In the US, “Women start companies at twice the rate of men” (FastCompany, 2017), are “twice as likely to be entrepreneurially active as women in the UK” (Prowess, 2018), and Black Women are the most educated group in the US (2011 US Census Bureau via FastCompany, 2017). However, only 0.2% of tech founders who are women of colour receive venture funding (FastCompany, 2017). In the UK, there are “increasing numbers of women studying science, engineering and technology (SET) degrees, but over 70% drop out of SET careers, compared with half of men” (Prowess, 2018). The picture for Black Women in technology in the UK is less clear-cut than that of the US experience, but this is reminiscent of the earlier realisation that women-led start-ups generally face high churn rates.
Incentives for change
In light of “the black tax” and its contribution to reducing Black Women’s access to venture capital funding, it is important to display why change is imperative. “Businesses run by Black and minority ethnic (BME) entrepreneurs were estimated to contribute between £25-£32 billion per year to the British economy” (RealBusiness, 2018). Of this contribution, Black Women are recognised as the most entrepreneurial female group based on total economic activity (Global Entrepreneurship Monitor via The Guardian, 2013). Clearly, venture capitalists are facing a lost opportunity by not investing in Black Women-led start-ups. “RBS has calculated that boosting female entrepreneurship could deliver approximately £60 billion extra to the UK economy” (The Guardian, 2013 via Prowess, 2018). This is a figure focusing on female entrepreneurship in general. FastCompany (2017) describes the Black female demographic as determining “the ‘cool’ factor of a product once released, and provides access to influencers and a group that can determine the next ‘it’ technology”. Therefore, by boosting Black female entrepreneurship, not only is there opportunity in investing in diversity, but also in investors being able to tap into the returns of Black businesses accessing massive amounts of buying power.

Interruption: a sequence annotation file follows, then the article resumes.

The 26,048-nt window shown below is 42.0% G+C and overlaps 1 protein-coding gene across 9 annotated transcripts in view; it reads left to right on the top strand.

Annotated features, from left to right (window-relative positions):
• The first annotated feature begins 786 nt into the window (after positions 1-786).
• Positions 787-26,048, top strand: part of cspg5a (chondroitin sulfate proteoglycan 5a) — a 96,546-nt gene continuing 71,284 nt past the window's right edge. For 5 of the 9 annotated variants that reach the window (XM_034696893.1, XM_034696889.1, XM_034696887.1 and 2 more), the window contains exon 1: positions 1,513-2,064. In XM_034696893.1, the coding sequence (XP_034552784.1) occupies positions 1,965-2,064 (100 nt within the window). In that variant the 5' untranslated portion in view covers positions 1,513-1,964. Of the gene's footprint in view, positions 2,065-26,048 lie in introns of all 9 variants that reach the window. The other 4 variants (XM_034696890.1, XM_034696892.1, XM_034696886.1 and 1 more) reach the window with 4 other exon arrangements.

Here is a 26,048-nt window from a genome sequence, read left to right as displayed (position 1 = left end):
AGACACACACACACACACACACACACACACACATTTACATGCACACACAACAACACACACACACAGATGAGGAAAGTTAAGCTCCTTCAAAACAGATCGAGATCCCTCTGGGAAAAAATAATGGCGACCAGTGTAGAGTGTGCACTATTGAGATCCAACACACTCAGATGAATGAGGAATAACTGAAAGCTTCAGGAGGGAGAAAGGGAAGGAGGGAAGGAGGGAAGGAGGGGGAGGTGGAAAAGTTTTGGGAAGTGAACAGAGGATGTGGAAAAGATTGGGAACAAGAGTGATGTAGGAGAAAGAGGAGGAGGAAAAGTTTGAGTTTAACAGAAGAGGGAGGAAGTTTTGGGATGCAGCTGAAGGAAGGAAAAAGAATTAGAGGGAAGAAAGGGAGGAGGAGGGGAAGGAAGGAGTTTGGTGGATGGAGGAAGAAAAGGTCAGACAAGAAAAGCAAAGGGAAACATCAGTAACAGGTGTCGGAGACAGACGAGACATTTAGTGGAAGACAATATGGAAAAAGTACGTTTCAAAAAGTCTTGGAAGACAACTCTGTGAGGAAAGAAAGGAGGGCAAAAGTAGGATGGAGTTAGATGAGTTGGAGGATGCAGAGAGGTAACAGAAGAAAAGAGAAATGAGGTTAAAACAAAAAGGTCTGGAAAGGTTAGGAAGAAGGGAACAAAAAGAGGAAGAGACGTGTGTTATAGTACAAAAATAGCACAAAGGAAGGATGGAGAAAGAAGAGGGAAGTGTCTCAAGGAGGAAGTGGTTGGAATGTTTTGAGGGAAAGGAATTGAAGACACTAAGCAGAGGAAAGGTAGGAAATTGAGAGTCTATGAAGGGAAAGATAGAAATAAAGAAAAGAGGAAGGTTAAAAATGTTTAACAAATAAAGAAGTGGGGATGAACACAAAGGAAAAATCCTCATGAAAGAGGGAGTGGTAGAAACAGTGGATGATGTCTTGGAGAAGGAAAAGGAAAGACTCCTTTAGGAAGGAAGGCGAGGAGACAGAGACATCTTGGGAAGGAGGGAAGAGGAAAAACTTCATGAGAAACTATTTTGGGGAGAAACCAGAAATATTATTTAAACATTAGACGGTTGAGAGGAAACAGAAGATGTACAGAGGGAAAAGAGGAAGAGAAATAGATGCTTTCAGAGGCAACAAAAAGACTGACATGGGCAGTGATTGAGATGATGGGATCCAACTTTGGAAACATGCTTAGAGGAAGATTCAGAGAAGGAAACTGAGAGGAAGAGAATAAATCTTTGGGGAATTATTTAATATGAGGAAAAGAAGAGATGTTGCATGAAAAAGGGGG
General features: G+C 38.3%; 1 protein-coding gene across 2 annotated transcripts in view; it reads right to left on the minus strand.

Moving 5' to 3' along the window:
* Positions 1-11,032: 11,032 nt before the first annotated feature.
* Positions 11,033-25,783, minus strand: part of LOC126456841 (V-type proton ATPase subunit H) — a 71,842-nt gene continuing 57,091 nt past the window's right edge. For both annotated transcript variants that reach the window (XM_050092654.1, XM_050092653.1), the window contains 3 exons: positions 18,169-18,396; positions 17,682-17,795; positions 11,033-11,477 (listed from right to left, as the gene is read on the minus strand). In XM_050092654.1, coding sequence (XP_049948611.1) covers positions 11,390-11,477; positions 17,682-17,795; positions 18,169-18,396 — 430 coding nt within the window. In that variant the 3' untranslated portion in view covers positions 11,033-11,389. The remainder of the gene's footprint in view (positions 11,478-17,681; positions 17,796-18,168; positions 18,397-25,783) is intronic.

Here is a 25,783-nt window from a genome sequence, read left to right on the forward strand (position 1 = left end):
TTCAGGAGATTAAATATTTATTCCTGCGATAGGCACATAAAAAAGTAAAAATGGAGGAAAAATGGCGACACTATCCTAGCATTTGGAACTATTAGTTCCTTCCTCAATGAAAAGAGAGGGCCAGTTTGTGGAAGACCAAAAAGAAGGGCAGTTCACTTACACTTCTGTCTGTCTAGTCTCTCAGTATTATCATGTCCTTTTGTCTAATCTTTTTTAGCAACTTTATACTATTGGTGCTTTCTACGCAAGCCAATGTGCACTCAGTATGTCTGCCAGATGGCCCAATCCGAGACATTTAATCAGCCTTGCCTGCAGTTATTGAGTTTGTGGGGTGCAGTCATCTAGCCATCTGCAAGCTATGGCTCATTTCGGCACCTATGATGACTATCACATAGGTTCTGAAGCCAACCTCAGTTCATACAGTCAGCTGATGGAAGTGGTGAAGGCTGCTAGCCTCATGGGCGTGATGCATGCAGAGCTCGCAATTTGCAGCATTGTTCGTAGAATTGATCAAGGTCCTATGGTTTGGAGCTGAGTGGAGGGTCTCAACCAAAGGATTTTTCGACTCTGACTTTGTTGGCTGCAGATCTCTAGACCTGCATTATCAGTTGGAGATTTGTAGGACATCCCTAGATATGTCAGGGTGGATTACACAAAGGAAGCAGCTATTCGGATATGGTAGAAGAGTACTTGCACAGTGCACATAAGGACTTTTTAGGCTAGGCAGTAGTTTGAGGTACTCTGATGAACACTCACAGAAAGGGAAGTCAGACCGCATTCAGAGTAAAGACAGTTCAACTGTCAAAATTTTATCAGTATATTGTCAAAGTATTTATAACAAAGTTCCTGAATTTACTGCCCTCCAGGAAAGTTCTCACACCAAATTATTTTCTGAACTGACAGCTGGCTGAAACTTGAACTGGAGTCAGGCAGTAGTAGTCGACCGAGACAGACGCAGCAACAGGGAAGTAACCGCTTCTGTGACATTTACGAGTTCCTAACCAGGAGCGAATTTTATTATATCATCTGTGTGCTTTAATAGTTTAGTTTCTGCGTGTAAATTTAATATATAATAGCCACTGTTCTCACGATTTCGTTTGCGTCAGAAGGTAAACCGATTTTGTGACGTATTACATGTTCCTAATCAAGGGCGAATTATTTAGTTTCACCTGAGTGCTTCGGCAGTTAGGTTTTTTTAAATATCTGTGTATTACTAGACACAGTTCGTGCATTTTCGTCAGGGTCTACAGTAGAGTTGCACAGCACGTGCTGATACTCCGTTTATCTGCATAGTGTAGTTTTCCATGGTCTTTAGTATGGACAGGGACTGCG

What does this mean for GOODsoil? For economies around the world?
The factors discussed make it difficult to ignore the experience of Black Women as most likely to feel that the intersection between their race and gender negatively impacts their chances of receiving venture capital funding sufficient to advance their business ideas. Thus, GOODsoil sees it is wise to invest in these businesses for the good probability of return on investment” (FastCompany, 2017), and for the opportunity to create new standards investing in social minorities and individuals who would not normally gain access to capital.
“Although a growing number of policies and programs are arising to address the needs of the growing number of women business owners and their enterprises worldwide, access to finance is still the single biggest obstacle facing women entrepreneurs.” (World Bank Group, 2018). With a board that is 75% Black and 50% female, GOODsoil aims to utilise the rare opportunity to help some of the 2.3 million BME Women in the UK build their networks and realise their full potential through the creation of successful start-ups. Now is the time to create change, away from a world that struggles to name a well-known Black British Woman in business, and towards industry progress with the capacity to create real technological advances, and new products and services.